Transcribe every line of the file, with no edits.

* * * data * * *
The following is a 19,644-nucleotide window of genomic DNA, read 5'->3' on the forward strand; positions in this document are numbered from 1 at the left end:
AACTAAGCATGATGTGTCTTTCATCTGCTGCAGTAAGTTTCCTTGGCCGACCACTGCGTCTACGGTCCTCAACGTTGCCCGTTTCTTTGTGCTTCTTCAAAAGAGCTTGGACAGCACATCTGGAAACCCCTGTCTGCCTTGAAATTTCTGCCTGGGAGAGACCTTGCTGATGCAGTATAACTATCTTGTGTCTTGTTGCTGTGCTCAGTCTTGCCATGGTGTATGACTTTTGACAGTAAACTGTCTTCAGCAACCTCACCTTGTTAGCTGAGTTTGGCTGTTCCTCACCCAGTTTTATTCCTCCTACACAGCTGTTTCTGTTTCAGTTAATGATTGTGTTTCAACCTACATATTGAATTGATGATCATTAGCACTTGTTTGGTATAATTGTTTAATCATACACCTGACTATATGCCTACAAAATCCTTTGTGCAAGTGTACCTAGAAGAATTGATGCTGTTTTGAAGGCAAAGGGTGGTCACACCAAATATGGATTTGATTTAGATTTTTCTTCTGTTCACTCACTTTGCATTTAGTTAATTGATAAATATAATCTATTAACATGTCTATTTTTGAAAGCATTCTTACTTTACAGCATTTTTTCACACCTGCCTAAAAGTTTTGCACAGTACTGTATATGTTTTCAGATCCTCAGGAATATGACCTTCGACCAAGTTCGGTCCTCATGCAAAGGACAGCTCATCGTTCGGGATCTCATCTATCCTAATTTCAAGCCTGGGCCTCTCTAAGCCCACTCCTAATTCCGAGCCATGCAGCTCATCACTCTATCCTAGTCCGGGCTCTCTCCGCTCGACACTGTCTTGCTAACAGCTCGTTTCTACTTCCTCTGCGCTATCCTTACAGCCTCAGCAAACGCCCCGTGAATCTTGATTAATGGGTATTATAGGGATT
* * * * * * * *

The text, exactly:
The following is a 19,644-nucleotide window of genomic DNA, read 5'->3' on the forward strand; positions in this document are numbered from 1 at the left end:
AACTAAGCATGATGTGTCTTTCATCTGCTGCAGTAAGTTTCCTTGGCCGACCACTGCGTCTACGGTCCTCAACGTTGCCCGTTTCTTTGTGCTTCTTCAAAAGAGCTTGGACAGCACATCTGGAAACCCCTGTCTGCCTTGAAATTTCTGCCTGGGAGAGACCTTGCTGATGCAGTATAACTATCTTGTGTCTTGTTGCTGTGCTCAGTCTTGCCATGGTGTATGACTTTTGACAGTAAACTGTCTTCAGCAACCTCACCTTGTTAGCTGAGTTTGGCTGTTCCTCACCCAGTTTTATTCCTCCTACACAGCTGTTTCTGTTTCAGTTAATGATTGTGTTTCAACCTACATATTGAATTGATGATCATTAGCACTTGTTTGGTATAATTGTTTAATCATACACCTGACTATATGCCTACAAAATCCTTTGTGCAAGTGTACCTAGAAGAATTGATGCTGTTTTGAAGGCAAAGGGTGGTCACACCAAATATGGATTTGATTTAGATTTTTCTTCTGTTCACTCACTTTGCATTTAGTTAATTGATAAATATAATCTATTAACATGTCTATTTTTGAAAGCATTCTTACTTTACAGCATTTTTTCACACCTGCCTAAAAGTTTTGCACAGTACTGTATATGTTTTCAGATCCTCAGGAATATGACCTTCGACCAAGTTCGGTCCTCATGCAAAGGACAGCTCATCGTTCGGGATCTCATCTATCCTAATTTCAAGCCTGGGCCTCTCTAAGCCCACTCCTAATTCCGAGCCATGCAGCTCATCACTCTATCCTAGTCCGGGCTCTCTCCGCTCGACACTGTCTTGCTAACAGCTCGTTTCTACTTCCTCTGCGCTATCCTTACAGCCTCAGCAAACGCCCCGTGAATCTTGATTAATGGGTATTATAGGGATT